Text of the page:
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From Jaw Dat <idaratalja...@gmail.com>
Subject Re: Can Jmeter invoke a shell script?
Date Tue, 15 Aug 2006 12:38:32 GMT
First, thank you again for your reply, Sebb - Here is my followup +
questions ....

On Mon, 2006-08-14 at 17:15 +0100, sebb wrote:
> On 14/08/06, Jaw Dat <idarataljawda@gmail.com> wrote:
> > Following your advice, please advise: How about I use some BeanShell
> > code that runs some external script as follows:
> > ThreadGruppe
> > |-- HTTP Request
> > |   |- Save Responses to a file  (the prefix is "InvoiceResponse")
> > |   |- BeanShell PostProcessor
> > |
> > |   ... ...
> > |---- (Shall I put  Beanshell Assertion here instead? I have one
> > here - but what shall I put in it?)
> 
> Any assertion needs to be placed so that its scope includes all the
> requests that need to be checked. If you want to check a single
> sample, add it as a child.

Well, since I placed the BeanShell PostProcessor as a childe of the HTTP
Request: 
a. why would I still need an assertion
b. The BeanShell PostProcessor is placed correctly, right? I want to
apply it only to that request - since it's supposed to invoke a shell
script that processes the HTTP Response Data from that request.

> 
> I think Assertions run before Post-Processors.
> 
Very interesting / important piece of information.

> > where,
> > the BeanShell PostProcessor is as follows:
> > exec("./Assert35Rows");
> >
> > where,
> > the Assert35Rows is a bash script that goes like this:
> >
> > #!/bin/bash
> > grep 'ListInvoiceItems.jsp?code=' InvoiceResponse1 | wc -l
> >
> 
> This could surely be done as a Regex PostProcessor with MatchNo < 0
> This will set the refName_matchNr variable to the number of matches.
> 
Could you please tell me how to do this? I'm still incapable of learning
how to use variables and templates in Jmeter  (eg cases like this, or 
when wanting to send HTTP Requests many times with different POST/GET
parameter values - But nevermind that big issue for now - 
How do I use the Regex PostProcessor and what exactly shall I put in it 
to check whether my string does occur in the HTTP Response exactly 35
times ?? ?? ? ?? 

Note that the output of the shell script (and thus of the BeanShell
script) is just the number of lines in which  the grepped string is
found. So ideally, the output would be 35 . My web application is sure
to place each occurence of that string on a line of its own - so i'm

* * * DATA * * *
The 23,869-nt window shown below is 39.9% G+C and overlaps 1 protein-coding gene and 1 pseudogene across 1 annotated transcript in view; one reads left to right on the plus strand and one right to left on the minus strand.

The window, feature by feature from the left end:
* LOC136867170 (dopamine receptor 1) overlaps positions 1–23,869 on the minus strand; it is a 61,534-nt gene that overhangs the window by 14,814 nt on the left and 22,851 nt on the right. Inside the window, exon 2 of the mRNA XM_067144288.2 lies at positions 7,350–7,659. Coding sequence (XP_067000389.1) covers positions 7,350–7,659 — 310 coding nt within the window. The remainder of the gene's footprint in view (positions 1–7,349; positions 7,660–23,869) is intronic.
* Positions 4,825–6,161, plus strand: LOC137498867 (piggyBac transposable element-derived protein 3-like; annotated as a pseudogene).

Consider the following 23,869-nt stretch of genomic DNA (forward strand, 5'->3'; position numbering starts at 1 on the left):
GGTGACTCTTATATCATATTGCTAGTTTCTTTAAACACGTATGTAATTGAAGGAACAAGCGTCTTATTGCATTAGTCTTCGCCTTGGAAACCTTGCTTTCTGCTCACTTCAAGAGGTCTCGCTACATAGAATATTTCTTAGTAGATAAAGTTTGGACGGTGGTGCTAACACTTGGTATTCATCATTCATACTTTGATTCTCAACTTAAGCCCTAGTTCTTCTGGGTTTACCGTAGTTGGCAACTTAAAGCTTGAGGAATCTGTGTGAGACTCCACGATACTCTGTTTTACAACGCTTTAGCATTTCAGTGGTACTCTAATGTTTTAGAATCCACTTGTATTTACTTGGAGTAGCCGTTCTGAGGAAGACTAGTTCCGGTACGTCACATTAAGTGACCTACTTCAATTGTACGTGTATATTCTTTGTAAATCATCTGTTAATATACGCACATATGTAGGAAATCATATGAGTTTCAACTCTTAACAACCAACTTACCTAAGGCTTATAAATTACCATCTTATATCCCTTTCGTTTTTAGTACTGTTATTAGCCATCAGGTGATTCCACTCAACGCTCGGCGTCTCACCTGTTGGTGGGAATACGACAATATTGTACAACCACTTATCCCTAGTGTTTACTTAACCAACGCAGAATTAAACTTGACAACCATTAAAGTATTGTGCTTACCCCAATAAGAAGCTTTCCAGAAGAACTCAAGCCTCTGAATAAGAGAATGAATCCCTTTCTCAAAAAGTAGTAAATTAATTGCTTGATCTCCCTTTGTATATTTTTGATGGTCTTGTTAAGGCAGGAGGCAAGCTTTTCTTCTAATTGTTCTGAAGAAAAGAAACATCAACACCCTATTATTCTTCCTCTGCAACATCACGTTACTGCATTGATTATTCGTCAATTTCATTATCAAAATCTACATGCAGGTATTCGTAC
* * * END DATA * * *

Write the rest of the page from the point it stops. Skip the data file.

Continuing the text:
safe counting the lines where they happen to occur.



> > So to recap:
> > I save the Response Data to a file with prefix "InvoiceResponse";
> > I use the BeanShell PostProcessor to run
> > a bash script that processes that ResponseData file;
> > I get no output
> 
> where are you looking for the output?
> 
Note that the output of the shell script (and thus of the BeanShell
script) is just the number of lines in which  the grepped string is
found. So ideally, the output would be 35 . 
That what output I would want to get - ideally inside some kind of 
Jmeter Assertion . 


> > Now although the BeanShell command works well from the
> > bsh.Interpreter (on the command line),
> > I'm almost certain I'm placing the PostProcessor in the wrong
> > place or I'm missing something.
> 
> Try adding something to the shell script to check if it really is
> being called, e.g. touch filename.
> 
When run in a command shell, my bash shell script works fine and gives
the output 35, on the Response Data file saved by by Jmeter. 
Likewise, when run from the bsh.Interpreter command line, 
my BeanShell script successfully calls the bash script and also returns
the correct message. 
The trick now is to get that response by running my BeanShell script
inside the Jmeter BeanShell PostProcessor. (or by using a RegEx
PostProcessor if you tell me how :) )


> But it would be a lot better to code the check in Java using a
> BeanShell assertion.
> This will be a lot more versatile, and more scalable.
> 

Again, how? could you give a concrete example of how to implement what 
i'm trying to do , using either a RegEx or BeanShell PostProcessor
or Assertion?

Such a demonstration , will open the door for me to take off with
Jmeter 
and will make my future questions a lot more intelligent and advanced. 

> > Please help!
Echo.

> 
> >
> >
> >
> > On Mon, 2006-08-14 at 12:23 +0100, sebb wrote:
> > > Two other possible approaches:
> > >
> > > 1) Use JMeter to do basic checking, and include a Save Responses to
> > > file Post-Processor. Then run Perl or whatever on the generated files
> > > once the script has finished.
> > >
> > > 2) Use the BeanShell assertion to check the response. You can easily
> > > tie into the existing htmlparser code (or you can use the latest
> > > version). Search the archives for BeanShell and htmlparser - there
> > > were some examples posted earlier this year, if I recall correctly.
> > >
> > > On 14/08/06, Mikko Ohtamaa <mikko.ohtamaa@ardites.com> wrote:
> > > >
> > > > > Normally I would use RegEx for that. But it would be a lot easier
to use
> > > > Perl or shell scripts to parse the Response Data the way I want.
> > > > How Can I make JMeter invoke a shell script , and use its result instead
of
> > > > the built-in Response Assertion (which takes ORO RegEx).
> > > >
> > > > At least Jmeter core doesn't have any support for executing arbitary system
> > > > commands (not sure about 3rd party extensions).
> > > >
> > > > You need to write a plug-in Assertation component (Java) for JMeter which
> > > > invokes native system Perl command, passes out the request data (and all
> > > > known Jmeter variables?) via stdin, then reads stdout and parses Response
> > > > Data again. A better alternative would invoke Perl directly from Java,
but I
> > > > am not sure if there exists Java<->Perl bridges.
> > > >
> > > > Quite much of work if you are not very skilled with Java.
> > > >
> > > > -Mikko
> > > >
> > > >
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